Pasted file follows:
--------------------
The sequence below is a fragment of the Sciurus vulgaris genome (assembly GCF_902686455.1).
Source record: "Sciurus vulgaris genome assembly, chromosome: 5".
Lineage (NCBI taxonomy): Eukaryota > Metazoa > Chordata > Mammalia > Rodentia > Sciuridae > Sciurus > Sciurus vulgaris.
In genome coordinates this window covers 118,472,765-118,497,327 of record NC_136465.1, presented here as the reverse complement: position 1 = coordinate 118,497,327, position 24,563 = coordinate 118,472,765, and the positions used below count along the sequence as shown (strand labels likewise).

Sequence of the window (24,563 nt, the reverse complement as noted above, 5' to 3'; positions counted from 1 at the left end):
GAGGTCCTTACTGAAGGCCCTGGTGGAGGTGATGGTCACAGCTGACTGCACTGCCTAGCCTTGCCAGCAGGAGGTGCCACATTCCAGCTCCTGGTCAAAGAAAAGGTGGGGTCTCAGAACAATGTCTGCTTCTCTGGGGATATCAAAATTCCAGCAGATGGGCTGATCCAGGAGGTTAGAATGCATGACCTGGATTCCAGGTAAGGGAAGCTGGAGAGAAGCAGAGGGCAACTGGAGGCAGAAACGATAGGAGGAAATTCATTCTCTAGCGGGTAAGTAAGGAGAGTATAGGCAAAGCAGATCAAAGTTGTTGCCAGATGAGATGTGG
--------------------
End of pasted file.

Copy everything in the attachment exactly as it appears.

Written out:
The sequence below is a fragment of the Sciurus vulgaris genome (assembly GCF_902686455.1).
Source record: "Sciurus vulgaris genome assembly, chromosome: 5".
Lineage (NCBI taxonomy): Eukaryota > Metazoa > Chordata > Mammalia > Rodentia > Sciuridae > Sciurus > Sciurus vulgaris.
In genome coordinates this window covers 118,472,765-118,497,327 of record NC_136465.1, presented here as the reverse complement: position 1 = coordinate 118,497,327, position 24,563 = coordinate 118,472,765, and the positions used below count along the sequence as shown (strand labels likewise).

Sequence of the window (24,563 nt, the reverse complement as noted above, 5' to 3'; positions counted from 1 at the left end):
GAGGTCCTTACTGAAGGCCCTGGTGGAGGTGATGGTCACAGCTGACTGCACTGCCTAGCCTTGCCAGCAGGAGGTGCCACATTCCAGCTCCTGGTCAAAGAAAAGGTGGGGTCTCAGAACAATGTCTGCTTCTCTGGGGATATCAAAATTCCAGCAGATGGGCTGATCCAGGAGGTTAGAATGCATGACCTGGATTCCAGGTAAGGGAAGCTGGAGAGAAGCAGAGGGCAACTGGAGGCAGAAACGATAGGAGGAAATTCATTCTCTAGCGGGTAAGTAAGGAGAGTATAGGCAAAGCAGATCAAAGTTGTTGCCAGATGAGATGTGG